Story No. 174 – Battle of Uhud (Second battle of Islam)
Since a considerable number of the infidel troops had been killed in the battle of Badr, the next year, the third year after the Hijra, the Quraish prepared for war to take revenge for their defeat in the Badr war. The hatred of Nabi Muhammad (saw), Imam Ali (as) and Hamza ibn Abd Al-Muttalib was a fire that consumed Hind bint Utbah, the wife of Abu Sufyan. They proceeded to Medina. They faced the army of Islam in a place called Uhud. Since a number of the Muslims in the war did not fully obey the instructions of Nabi Muhammad (saw), the Muslims did not become victorious in the battle of Uhud as in the battle of Badr.
Patience is better than Retaliation
When the battle of Uhud had concluded, Nabi Muhammad (saw) dispatched Harith ibn Samt to search for the body of his uncle, Hamza ibn Abd Al-Muttalib, amongst the dead. When Harith ibn Samt witnessed that Hamza ibn Abd Al-Muttalib’s liver had been taken out and his body mutilated by cutting off the ears, nose and other parts of the body, he could not bring himself to inform Nabi Muhammad (saw) of this unpleasant occurrence.
As a result, Nabi Muhammad (saw) himself arrived amongst the dead, but when his eyes fell upon the mutilated body of his uncle, he (saw) was immensely disturbed. As he wept, he said: “By Allah! Nothing has disturbed me more than this. If Allah (SWT) grants me dominance over the Quraish, I shall mutilate seventy of their individuals.”
At that moment, angel Gabriel (Jabra’il) descended with the following verse: “And if you take your turn, then retaliate with the like of that with which you were afflicted; but if you are patient, it will certainly be best for those who are patient.” (Noble Qur’an, 16:126)
Whereupon Nabi Muhammad (saw) said: “I shall exhibit patience over this calamity.”
The person who killed Hamza ibn Abd Al-Muttalib was Wahshi – the slave of Jubair – who, upon the orders of Hind bint Utbah, the wife of Abu Sufyan ibn Harb. Her father, Utbah, had been killed in the battle of Badr, had torn open Hamza ibn Abd Al-Muttalib’s stomach, pulled out his liver and presented it to Hind bint Utbah.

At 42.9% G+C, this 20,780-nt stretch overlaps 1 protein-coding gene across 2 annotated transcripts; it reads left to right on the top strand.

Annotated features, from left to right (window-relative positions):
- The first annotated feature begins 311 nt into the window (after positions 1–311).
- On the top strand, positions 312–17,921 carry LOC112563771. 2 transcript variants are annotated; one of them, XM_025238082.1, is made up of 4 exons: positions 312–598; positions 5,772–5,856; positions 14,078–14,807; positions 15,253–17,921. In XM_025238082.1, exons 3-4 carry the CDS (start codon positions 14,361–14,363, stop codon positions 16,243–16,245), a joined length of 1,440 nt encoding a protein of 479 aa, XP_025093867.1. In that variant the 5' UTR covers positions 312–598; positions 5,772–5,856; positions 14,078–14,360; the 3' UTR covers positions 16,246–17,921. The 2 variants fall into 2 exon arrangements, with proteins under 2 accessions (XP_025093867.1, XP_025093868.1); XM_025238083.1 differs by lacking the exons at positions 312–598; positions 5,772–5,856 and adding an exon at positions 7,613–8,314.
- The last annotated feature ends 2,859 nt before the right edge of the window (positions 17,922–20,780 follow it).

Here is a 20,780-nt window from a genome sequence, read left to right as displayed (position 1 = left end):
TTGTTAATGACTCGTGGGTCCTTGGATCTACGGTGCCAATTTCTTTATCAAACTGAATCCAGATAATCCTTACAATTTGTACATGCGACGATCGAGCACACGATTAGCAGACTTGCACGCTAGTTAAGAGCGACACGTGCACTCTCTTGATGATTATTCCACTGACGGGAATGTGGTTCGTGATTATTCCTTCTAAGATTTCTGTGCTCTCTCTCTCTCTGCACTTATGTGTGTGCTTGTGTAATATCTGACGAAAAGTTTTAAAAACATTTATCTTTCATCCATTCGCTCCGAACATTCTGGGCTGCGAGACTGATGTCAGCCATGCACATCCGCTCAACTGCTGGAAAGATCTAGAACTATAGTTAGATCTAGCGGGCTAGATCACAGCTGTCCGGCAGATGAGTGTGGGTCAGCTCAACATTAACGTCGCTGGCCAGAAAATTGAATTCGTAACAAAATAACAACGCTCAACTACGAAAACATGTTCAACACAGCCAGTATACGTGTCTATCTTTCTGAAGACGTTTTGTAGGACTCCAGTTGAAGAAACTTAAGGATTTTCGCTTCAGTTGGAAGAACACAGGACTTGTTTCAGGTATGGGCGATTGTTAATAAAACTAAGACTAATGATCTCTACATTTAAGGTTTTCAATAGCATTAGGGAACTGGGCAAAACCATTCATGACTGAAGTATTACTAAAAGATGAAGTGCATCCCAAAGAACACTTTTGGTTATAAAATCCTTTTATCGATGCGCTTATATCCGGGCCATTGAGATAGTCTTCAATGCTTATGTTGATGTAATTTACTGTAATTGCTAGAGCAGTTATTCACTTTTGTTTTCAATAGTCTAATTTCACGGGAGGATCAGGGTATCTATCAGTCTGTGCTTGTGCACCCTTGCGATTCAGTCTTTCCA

Ahzab (battle of the Trench) or Jung-E-Khandaq (Ghazwah al-Khandaq)Taking the liver she bit into it, but by Divine decree was unable eat it. Arriving at Hamza ibn Abd Al-Muttalib’s body, she went on to mutilate it and then rewarded Wahshi by gifting him her necklace, bracelet and earrings.
Ahzab (battle of the Trench) or Jung-E-Khandaq (Ghazwah al-Khandaq)
In the fifth year of the Hijra, a Jewish tribe called Bani Nazir went to Makkah and incited the Quraish against Islam and the Muslims. The Quraish took advantage of the opportunity, gathered a huge army from different anti-Islamic groups, and started toward Medina.
Salman al-Farsi suggested that a trench should be dug around the city for protection as he has seen in Persia. So, to guard Medina, the headquarters of Islam, from enemy attack the Muslims dug trench / moats all around the city and lined up in front of the enemy army, whose number amounted to 10,000. Imam Ali, peace be upon him, overcame and defeated their commander, Amr ibn Abd Wudd and finally the war ended to the advantage and victory of the Muslims.
Battle of Khaybar
Large numbers of Jews lived in the Khaybar forts and had military and economic relations with the infidels. Since the security of the Muslims was constantly threatened by those antiIslamic Jews, in 7 AH the Muslims started towards Khaybar, which was the headquarters of the enemy, surrounded the fort, and, Imam Ali, peace be upon him, killed Marhab, the chief of the fort. Victorious Muslims, made the Jews submit to the Islamic government.
Battle of Mu’tah
In 8 AH, Nabi Muhammad (saw) sent Harith ibn Umar with a letter to the king of Basra, but his messenger was killed in a place called Mu’tah. At the command of Nabi Muhammad (saw), the army of Islam marched towards the enemy, and in Mu’tah they confronted the army of Marqal, the king of Rome. His army comprised 100,000 Roman and non-Roman fighters. A war broke out between the two armies in which Zayd ibn Harith, Ja’far ibn Abi Talib, and Abdullah ibn Rawahah, the three famous commanders of the army of Islam, were martyred, and the Muslims could not overcome the infidels, so they returned to Medina.